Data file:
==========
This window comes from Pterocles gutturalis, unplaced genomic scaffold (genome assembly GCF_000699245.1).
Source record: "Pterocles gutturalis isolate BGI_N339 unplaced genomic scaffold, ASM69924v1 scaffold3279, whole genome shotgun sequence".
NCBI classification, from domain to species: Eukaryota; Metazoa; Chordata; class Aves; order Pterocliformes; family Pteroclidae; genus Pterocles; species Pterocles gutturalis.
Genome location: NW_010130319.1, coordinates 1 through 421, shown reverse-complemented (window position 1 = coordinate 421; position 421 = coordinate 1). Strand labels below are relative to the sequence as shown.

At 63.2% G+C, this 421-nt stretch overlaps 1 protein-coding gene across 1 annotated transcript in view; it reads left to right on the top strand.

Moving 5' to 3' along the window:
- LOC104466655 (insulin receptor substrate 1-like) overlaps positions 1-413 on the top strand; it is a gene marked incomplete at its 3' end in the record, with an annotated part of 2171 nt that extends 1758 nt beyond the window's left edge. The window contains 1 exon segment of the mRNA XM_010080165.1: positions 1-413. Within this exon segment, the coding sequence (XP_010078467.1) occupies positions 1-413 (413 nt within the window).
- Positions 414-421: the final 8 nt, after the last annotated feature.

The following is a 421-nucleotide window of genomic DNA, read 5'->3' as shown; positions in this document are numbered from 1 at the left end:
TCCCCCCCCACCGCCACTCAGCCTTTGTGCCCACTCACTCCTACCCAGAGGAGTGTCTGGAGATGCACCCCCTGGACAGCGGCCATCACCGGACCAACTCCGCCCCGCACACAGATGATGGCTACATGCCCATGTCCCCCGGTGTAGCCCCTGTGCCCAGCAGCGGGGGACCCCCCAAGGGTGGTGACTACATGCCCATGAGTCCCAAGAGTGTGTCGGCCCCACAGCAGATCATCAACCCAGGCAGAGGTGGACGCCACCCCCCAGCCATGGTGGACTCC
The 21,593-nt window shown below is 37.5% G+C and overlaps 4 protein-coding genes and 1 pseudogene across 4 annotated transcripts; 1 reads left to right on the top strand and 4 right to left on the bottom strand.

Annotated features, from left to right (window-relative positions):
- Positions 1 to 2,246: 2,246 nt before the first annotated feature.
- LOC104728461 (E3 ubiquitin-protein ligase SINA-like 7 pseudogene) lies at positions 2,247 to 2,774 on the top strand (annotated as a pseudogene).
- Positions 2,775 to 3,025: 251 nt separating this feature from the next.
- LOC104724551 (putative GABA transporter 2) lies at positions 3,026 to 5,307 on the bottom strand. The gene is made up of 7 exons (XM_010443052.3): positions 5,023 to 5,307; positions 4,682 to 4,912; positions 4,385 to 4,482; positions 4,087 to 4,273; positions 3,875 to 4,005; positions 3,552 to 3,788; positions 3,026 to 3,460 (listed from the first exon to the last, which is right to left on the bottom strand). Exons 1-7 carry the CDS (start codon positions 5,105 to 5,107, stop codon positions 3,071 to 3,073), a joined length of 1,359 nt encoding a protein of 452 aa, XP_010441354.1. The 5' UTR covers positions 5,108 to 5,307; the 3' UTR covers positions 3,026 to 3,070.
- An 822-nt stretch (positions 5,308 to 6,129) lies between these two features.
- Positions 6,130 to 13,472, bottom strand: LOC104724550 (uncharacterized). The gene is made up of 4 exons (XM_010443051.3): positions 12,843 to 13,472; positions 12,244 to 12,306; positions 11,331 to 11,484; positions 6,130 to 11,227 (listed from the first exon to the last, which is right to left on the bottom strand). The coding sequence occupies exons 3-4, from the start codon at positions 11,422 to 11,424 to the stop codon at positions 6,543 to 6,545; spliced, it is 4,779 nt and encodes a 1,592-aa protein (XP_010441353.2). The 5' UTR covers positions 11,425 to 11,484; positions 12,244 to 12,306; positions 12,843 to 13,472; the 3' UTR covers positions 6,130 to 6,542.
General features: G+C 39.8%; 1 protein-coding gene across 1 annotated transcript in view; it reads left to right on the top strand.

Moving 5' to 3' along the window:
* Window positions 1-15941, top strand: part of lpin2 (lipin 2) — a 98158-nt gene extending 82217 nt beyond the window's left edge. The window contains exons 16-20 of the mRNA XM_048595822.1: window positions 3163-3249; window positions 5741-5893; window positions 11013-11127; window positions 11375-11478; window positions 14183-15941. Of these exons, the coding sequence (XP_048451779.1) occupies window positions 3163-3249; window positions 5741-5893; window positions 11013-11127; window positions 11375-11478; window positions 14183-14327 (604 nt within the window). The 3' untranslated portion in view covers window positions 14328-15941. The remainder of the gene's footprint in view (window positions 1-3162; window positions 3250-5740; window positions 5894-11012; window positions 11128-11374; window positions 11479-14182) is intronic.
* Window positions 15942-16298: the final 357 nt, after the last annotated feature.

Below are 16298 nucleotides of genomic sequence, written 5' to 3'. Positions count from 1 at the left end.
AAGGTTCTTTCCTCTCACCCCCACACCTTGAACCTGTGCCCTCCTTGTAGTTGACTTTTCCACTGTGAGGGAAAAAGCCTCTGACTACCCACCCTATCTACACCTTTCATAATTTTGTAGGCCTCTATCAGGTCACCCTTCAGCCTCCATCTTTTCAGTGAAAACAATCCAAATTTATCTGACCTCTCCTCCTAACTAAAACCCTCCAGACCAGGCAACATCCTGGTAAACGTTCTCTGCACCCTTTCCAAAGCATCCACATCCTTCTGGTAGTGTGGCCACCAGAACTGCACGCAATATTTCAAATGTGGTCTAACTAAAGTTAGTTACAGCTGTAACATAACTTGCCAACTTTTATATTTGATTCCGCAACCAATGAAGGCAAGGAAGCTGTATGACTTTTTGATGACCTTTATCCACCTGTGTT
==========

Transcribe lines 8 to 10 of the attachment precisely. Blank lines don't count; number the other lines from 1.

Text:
- Positions 414-421: the final 8 nt, after the last annotated feature.

The following is a 421-nucleotide window of genomic DNA, read 5'->3' as shown; positions in this document are numbered from 1 at the left end:
TCCCCCCCCACCGCCACTCAGCCTTTGTGCCCACTCACTCCTACCCAGAGGAGTGTCTGGAGATGCACCCCCTGGACAGCGGCCATCACCGGACCAACTCCGCCCCGCACACAGATGATGGCTACATGCCCATGTCCCCCGGTGTAGCCCCTGTGCCCAGCAGCGGGGGACCCCCCAAGGGTGGTGACTACATGCCCATGAGTCCCAAGAGTGTGTCGGCCCCACAGCAGATCATCAACCCAGGCAGAGGTGGACGCCACCCCCCAGCCATGGTGGACTCC